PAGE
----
“It seemed like it took forever,” McCellon-Allen said. “Keeping two organizations in transition for 30 months is very hard on the employees and very hard on the organizations. And we lost a lot of good people when we combined the two companies. The only consolation is that the job market in 2000 was pretty good — much better than it is today.”

After the merger became official, McCellon-Allen accepted a position as senior vice president of human resources for the Baylor Health Care System in Dallas, an integrated health care delivery network with 14,000 employees. Four years later, in 2004, she joined AEP as senior vice president – Shared Services.

How the companies came together

What prompted the two companies to join forces?  In his book, American Electric Power: A Century of Firsts, Luke Feck, AEP’s retired senior vice president of corporate communications, wrote that two adverse decisions from the Texas utility commission played a key role.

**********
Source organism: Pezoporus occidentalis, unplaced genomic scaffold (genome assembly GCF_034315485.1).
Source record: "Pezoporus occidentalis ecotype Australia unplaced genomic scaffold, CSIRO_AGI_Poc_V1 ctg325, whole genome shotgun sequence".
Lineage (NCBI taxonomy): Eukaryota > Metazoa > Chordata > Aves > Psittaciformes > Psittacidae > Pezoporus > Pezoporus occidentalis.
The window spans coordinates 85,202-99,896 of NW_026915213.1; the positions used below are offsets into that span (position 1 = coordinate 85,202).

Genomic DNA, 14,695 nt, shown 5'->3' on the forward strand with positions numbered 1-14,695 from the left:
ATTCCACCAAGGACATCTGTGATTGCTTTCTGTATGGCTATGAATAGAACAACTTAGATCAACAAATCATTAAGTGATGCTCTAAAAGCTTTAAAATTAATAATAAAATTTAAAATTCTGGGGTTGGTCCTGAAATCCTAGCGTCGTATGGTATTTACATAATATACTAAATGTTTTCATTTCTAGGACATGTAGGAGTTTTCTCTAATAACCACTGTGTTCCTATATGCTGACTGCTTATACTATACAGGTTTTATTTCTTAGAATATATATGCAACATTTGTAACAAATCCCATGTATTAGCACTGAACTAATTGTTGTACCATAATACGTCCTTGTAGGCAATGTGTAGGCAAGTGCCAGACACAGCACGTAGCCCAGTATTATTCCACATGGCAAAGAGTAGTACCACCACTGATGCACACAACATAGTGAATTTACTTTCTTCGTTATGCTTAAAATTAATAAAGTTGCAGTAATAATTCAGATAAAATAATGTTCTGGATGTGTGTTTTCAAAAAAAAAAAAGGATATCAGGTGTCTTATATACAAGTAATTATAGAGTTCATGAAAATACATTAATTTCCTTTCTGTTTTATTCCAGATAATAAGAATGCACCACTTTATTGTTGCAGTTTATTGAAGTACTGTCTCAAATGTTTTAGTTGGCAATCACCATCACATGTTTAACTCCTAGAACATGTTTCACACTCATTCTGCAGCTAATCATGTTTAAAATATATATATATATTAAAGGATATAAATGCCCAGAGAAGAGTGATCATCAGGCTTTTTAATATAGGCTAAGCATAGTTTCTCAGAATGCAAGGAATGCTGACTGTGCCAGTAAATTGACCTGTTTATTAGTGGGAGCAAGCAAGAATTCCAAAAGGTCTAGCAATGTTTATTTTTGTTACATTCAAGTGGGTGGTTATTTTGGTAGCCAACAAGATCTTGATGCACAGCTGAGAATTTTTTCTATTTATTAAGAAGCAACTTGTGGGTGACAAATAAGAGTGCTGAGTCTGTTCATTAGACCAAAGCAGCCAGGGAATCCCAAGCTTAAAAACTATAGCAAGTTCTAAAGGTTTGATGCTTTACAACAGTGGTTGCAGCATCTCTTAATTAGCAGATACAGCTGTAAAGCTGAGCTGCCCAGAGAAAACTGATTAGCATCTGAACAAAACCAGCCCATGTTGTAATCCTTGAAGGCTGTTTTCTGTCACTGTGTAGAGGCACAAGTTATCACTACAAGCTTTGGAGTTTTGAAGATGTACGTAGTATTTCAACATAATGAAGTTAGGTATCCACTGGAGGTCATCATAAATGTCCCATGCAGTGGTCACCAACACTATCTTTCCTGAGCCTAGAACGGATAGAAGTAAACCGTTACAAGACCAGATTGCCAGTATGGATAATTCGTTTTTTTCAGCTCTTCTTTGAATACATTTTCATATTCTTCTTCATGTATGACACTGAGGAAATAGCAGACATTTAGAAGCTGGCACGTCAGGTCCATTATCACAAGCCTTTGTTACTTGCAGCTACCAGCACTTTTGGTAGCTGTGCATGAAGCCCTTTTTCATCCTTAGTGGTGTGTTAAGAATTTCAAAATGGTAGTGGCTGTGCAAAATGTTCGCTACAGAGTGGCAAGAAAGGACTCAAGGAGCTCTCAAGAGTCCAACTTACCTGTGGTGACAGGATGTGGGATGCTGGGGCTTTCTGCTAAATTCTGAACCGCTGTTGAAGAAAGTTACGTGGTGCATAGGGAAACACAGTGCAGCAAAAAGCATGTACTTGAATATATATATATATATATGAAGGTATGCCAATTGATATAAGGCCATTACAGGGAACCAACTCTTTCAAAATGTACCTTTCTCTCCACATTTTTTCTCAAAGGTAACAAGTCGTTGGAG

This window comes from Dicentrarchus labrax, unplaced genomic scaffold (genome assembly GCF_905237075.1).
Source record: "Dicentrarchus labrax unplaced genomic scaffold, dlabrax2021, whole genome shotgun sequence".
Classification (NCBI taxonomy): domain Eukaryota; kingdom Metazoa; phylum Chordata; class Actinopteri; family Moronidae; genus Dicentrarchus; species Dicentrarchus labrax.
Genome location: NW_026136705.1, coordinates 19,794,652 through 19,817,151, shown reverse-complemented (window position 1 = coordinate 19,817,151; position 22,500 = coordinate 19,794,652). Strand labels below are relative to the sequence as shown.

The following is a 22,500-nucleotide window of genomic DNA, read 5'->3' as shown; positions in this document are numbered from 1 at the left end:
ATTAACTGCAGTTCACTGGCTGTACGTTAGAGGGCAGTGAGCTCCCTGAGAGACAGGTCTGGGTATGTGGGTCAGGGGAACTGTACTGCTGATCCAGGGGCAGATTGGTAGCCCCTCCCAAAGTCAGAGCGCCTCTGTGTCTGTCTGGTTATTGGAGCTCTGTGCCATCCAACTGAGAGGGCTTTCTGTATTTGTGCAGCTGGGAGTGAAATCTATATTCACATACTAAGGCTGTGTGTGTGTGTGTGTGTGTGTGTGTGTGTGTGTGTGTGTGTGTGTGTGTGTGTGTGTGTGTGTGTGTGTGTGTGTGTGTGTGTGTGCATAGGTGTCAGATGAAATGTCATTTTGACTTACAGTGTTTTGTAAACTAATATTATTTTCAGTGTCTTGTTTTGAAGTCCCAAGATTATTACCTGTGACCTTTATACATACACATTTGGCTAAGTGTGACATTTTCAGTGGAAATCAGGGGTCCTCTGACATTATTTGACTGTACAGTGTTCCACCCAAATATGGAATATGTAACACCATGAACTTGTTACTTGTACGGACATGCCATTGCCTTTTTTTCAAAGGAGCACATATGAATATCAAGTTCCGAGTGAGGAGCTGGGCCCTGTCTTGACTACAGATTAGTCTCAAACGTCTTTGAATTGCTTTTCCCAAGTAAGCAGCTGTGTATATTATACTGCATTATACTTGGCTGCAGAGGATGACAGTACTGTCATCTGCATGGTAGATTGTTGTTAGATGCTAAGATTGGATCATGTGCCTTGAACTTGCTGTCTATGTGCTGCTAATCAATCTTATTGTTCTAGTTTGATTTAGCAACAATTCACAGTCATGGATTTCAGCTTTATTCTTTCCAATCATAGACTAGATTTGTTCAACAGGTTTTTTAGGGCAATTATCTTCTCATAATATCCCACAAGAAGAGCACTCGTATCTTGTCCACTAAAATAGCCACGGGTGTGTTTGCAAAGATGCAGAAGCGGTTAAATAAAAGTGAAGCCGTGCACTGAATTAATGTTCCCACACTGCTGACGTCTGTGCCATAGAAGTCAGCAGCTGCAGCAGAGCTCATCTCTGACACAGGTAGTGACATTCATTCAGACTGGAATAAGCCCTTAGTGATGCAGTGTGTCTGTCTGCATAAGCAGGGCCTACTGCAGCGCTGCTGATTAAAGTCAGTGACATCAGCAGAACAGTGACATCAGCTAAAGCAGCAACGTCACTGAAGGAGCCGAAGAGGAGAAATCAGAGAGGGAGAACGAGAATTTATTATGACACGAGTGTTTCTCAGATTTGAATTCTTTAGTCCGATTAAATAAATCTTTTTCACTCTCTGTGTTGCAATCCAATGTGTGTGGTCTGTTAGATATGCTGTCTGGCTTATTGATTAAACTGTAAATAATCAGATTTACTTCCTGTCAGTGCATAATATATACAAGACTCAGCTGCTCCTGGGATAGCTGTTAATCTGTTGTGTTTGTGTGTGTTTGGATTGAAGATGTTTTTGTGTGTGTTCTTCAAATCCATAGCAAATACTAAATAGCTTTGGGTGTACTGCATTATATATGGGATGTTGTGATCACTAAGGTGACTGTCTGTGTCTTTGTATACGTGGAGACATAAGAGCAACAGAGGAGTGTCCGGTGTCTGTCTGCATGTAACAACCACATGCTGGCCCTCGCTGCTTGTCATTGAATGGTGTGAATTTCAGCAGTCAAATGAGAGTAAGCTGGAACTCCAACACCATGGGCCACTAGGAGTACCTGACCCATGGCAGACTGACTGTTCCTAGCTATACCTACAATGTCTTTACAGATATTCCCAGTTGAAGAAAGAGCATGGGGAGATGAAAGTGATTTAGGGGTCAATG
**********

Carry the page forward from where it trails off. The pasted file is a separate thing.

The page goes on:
Both decisions related to CSW’s involvement with the South Texas Project, a nuclear plant that began commercial operation in 1988.  Originally, Central Power & Light, one of the four CSW subsidiaries, had been told it could put every dollar of its expenses for the plant into the rate base if the company accepted a reduced rate of return. Then, five years later, the company could return and request an additional 5 percent rate increase.

In the book, former CSW Chairman E. Richard “Dick” Brooks is quoted as remembering, “CPL went in and asked for the 5 percent increase.  One of the commissioners said, ‘This commission is not obligated to abide by a previous commission’s determination of prudent investment.’”

While the rate case was still going on, the commission was very interested in establishing competition in Texas. “So, in order to get the utility industry’s attention, they gave us a DECREASE!” Brooks recalled in the book. “We were there for the rate increase we thought they had promised us.”

A poster commemorating the completion of the merger featured (left to right): Tom Shockley, E.R. Brooks, E. Linn Draper and Don Clements.